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Three grown prodigies, all with a unique genius of some kind, and their mother are staying at the family household. Their father, Royal had left them long ago, and comes back to make things right with his family.Written by
Wes Anderson: [in-camera speed change] The last scene changes from normal speed to slow-motion. See more »
In the beginning of the film, when we are introduced to Margot Tenenbaum, the narrator states that she was 12 years old when she first ran away, and that she ran away a second time 4 years later, when she lost half a finger, making her 16 years old at the time. Later in the film when Margot is telling the story of her lost finger to her nephews, she states that she was only 14 years old when she had run away. See more »
Royal Tenenbaum bought the house on Archer Avenue in the winter of his 35th year. Over the next decade, he and his wife had three children, and then they separated.
See more »
The film title first appears on a library book being checked out, then several of the books are seen, and finally the book cover becomes a title card. See more »
A short segment involving Eli's family (a wife and children) was cut. It would have been where Richie goes to visit for the first time. The segment can be seen in the Criterion Collection DVD and read in the Screenplay. See more »
Engaging, ghoulish "Tenenbaums" is comic royalty at its best
They're creepy and they're kooky, mysterious and spooky, they're altogether ooky...
Oops, that's the wrong family, isn't it? Oh well, no matter. The Royal Tenenbaums could very well be considered the First Family of Fright for the new millennium. Their utterly twisted and often hilarious exploits bring to mind memories of that other lovably weird clan.
But in terms of the little matter of family harmony, the difference is like oil and water. Neat? Sweet? Petite? The Tenenbaums? No way.
Director Wes Anderson's oddball showpiece opens in 1979. Royal Tenenbaum (Gene Hackman in a performance that is nothing short of amazing), a mustachioed chain smoker like Gomez Addams but nowhere near as attentive a father, is separated from his level-headed wife, Ethel (Anjelica Huston, who, ironically, played the always-cool Morticia in the two "Addams" films). They have three kids: Chas, Richie, and "adopted daughter" Margot.
Royal's blatant lack of interest in his children is the cause of the separation, and he makes no bones about it either. He purposely shoots Chas in the hand with a BB gun and openly criticizes Margot's play, among other things. And his reasoning for the separation? "Well, we made certain sacrifices by having children." Priceless.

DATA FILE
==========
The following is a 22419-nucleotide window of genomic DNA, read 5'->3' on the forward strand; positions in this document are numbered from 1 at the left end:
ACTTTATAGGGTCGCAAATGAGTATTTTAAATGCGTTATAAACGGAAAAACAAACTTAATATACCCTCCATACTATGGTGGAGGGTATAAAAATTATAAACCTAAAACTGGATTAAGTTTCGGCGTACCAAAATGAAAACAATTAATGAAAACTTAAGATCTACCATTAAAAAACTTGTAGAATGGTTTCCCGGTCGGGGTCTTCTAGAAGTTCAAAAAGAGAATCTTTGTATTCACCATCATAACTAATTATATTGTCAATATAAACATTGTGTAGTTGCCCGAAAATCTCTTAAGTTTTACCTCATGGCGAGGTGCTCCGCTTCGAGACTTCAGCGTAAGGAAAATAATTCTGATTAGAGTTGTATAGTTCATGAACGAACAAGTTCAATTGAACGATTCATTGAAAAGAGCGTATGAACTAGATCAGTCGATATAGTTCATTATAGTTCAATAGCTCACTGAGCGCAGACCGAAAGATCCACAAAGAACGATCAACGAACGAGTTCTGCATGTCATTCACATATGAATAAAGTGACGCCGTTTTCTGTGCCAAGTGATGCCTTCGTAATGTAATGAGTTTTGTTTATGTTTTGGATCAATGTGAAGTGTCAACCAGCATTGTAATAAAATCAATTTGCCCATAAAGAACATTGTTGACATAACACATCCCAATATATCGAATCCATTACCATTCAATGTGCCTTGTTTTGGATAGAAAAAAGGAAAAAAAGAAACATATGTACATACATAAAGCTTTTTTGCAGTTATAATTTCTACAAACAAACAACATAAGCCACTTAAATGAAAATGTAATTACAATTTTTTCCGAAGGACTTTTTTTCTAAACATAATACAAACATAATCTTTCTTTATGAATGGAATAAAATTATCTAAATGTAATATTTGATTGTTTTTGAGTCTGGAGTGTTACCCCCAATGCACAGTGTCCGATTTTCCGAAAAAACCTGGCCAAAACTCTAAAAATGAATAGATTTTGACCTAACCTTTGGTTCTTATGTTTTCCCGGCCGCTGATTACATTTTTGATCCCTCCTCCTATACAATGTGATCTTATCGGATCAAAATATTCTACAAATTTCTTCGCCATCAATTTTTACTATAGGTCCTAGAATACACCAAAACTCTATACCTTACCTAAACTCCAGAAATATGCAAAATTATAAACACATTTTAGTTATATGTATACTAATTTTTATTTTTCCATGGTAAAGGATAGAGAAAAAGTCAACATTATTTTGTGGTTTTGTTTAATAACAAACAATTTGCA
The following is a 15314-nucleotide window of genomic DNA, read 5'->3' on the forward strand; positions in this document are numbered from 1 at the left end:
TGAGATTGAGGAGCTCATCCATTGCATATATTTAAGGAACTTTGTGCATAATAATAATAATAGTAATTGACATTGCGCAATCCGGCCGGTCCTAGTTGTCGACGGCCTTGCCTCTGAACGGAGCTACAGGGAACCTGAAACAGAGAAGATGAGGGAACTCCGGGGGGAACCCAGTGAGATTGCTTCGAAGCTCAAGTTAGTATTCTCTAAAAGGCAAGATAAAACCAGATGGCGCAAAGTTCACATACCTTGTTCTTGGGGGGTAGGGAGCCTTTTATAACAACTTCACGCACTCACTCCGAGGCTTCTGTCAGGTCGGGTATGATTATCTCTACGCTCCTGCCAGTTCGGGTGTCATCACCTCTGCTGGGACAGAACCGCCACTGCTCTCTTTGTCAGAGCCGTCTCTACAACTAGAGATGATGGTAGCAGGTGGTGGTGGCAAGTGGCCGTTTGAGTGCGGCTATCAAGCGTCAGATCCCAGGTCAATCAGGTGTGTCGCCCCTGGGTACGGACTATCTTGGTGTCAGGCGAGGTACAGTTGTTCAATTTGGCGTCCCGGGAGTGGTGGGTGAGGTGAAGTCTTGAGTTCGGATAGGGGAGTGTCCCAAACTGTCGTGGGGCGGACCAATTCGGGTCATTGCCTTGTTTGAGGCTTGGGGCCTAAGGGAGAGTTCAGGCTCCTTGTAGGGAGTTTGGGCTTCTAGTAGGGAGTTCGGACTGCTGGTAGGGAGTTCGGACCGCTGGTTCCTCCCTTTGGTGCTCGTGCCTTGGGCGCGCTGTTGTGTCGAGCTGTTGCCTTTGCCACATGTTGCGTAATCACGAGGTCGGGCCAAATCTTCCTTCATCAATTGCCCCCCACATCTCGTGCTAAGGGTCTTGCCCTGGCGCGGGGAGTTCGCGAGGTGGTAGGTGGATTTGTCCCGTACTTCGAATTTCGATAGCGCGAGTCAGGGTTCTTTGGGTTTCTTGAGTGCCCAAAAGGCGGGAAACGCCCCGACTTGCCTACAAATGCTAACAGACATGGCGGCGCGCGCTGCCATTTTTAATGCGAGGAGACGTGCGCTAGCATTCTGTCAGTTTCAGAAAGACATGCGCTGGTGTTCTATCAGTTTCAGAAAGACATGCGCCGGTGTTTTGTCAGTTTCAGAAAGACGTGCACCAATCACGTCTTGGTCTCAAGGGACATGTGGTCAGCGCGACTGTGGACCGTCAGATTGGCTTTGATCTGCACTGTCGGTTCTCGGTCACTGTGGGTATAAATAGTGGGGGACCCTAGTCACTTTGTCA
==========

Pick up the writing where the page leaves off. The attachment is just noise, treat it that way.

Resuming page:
After his departure, Ethel takes the children under her wing and they evolve into underage prodigies. Chas is a wealthy banker, Margot a successful playwright, and Richie a tennis pro sporting the nickname "The Baumer."
Disbarred and suddenly kicked out of a hotel room he's occupied for years, Royal, accompanied constantly by his Lurch-like Middle Eastern manservant Pagoda (Kumar Pallana), decides he wants to make amends for his actions by attempting to reunite with his estranged brood...even if it means faking a terminal illness. And that's when this delight of a movie really takes off.
However, things have changed during the 17 years Royal was separated from his family. The children have reached adulthood and are shadows of their former selves. Chas (Ben Stiller), constantly bedecked in red jogging suits - and black for funerals - is a widower with two young boys. Margot (Gwyneth Paltrow), complete with a Wednesday Addams-style blank glare, is married to a much older man, human study author Raleigh St. Clair (Bill Murray), and she spends six hours a day locked in her bathroom staring listlessly at the TV. Due to a childhood accident, she now has nine and a half fingers. Richie (Luke Wilson), following a humiliating burnout during a televised match, has become a recluse, travelling the world by ship and communicating only through telegrams. Meanwhile, Ethel is engaged to accountant Henry Sherman (Danny Glover), a Teddy bear in a blue suit. Oh, and Richie just happens to be infatuated with his sister Margot.